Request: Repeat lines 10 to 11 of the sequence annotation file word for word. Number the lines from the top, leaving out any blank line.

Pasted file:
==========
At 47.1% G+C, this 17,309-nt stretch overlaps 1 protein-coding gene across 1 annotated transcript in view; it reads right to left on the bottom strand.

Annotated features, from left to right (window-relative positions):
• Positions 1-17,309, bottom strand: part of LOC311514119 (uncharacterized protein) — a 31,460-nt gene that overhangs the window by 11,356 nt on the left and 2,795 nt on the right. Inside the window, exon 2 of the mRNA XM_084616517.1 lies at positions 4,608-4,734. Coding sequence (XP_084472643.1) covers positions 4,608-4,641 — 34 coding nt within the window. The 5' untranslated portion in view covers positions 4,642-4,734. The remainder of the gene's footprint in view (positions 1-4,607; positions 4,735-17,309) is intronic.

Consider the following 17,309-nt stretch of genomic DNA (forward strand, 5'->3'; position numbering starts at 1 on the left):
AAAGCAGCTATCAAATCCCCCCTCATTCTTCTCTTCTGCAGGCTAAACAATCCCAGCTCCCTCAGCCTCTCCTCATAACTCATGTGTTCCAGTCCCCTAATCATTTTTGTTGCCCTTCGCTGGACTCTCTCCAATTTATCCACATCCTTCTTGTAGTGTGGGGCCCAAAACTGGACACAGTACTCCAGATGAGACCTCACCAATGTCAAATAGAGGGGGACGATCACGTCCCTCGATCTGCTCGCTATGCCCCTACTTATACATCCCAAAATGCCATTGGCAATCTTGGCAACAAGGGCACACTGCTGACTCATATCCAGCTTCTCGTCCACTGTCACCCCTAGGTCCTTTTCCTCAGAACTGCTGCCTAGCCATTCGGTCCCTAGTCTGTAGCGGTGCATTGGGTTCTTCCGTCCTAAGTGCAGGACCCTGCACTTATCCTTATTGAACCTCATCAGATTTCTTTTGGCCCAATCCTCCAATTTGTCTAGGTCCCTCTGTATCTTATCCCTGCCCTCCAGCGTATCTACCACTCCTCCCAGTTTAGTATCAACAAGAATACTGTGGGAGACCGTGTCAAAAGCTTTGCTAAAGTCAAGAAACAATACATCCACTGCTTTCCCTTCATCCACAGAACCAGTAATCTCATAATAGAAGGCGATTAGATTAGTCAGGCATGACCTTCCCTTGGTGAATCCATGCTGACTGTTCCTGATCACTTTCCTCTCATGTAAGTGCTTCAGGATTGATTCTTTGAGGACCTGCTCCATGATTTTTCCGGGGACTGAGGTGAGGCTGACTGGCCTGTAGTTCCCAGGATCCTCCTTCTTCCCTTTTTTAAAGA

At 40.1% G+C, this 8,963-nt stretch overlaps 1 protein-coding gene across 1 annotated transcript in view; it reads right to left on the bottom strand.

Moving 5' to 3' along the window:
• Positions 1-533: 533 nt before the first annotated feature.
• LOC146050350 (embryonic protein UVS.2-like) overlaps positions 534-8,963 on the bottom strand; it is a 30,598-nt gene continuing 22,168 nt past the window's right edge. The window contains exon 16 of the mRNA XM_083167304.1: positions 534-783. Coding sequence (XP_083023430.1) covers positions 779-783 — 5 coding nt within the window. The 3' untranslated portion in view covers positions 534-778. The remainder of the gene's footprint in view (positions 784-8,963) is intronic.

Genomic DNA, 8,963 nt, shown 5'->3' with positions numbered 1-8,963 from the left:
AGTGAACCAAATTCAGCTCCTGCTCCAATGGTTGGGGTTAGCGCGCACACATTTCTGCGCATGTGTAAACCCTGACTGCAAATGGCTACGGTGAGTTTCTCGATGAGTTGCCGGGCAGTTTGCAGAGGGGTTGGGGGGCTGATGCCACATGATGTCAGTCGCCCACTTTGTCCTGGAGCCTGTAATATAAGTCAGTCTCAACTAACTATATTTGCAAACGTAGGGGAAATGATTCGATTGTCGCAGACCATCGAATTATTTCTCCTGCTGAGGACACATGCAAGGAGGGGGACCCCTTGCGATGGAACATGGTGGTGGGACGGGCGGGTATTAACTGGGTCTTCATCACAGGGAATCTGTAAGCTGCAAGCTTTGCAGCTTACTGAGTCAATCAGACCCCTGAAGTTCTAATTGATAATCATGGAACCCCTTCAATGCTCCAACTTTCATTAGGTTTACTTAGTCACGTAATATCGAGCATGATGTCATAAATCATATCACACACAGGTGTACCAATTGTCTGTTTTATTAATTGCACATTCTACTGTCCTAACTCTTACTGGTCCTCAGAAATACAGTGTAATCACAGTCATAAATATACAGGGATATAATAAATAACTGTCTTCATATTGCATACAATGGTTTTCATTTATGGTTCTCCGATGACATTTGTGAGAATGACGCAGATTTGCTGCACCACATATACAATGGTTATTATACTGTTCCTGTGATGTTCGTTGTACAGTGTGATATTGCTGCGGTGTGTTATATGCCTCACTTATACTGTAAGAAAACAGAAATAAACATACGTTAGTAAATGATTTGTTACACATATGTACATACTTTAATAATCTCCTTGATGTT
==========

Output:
Genomic DNA, 8,963 nt, shown 5'->3' with positions numbered 1-8,963 from the left:
AGTGAACCAAATTCAGCTCCTGCTCCAATGGTTGGGGTTAGCGCGCACACATTTCTGCGCATGTGTAAACCCTGACTGCAAATGGCTACGGTGAGTTTCTCGATGAGTTGCCGGGCAGTTTGCAGAGGGGTTGGGGGGCTGATGCCACATGATGTCAGTCGCCCACTTTGTCCTGGAGCCTGTAATATAAGTCAGTCTCAACTAACTATATTTGCAAACGTAGGGGAAATGATTCGATTGTCGCAGACCATCGAATTATTTCTCCTGCTGAGGACACATGCAAGGAGGGGGACCCCTTGCGATGGAACATGGTGGTGGGACGGGCGGGTATTAACTGGGTCTTCATCACAGGGAATCTGTAAGCTGCAAGCTTTGCAGCTTACTGAGTCAATCAGACCCCTGAAGTTCTAATTGATAATCATGGAACCCCTTCAATGCTCCAACTTTCATTAGGTTTACTTAGTCACGTAATATCGAGCATGATGTCATAAATCATATCACACACAGGTGTACCAATTGTCTGTTTTATTAATTGCACATTCTACTGTCCTAACTCTTACTGGTCCTCAGAAATACAGTGTAATCACAGTCATAAATATACAGGGATATAATAAATAACTGTCTTCATATTGCATACAATGGTTTTCATTTATGGTTCTCCGATGACATTTGTGAGAATGACGCAGATTTGCTGCACCACATATACAATGGTTATTATACTGTTCCTGTGATGTTCGTTGTACAGTGTGATATTGCTGCGGTGTGTTATATGCCTCACTTATACTGTAAGAAAACAGAAATAAACATACGTTAGTAAATGATTTGTTACACATATGTACATACTTTAATAATCTCCTTGATGTT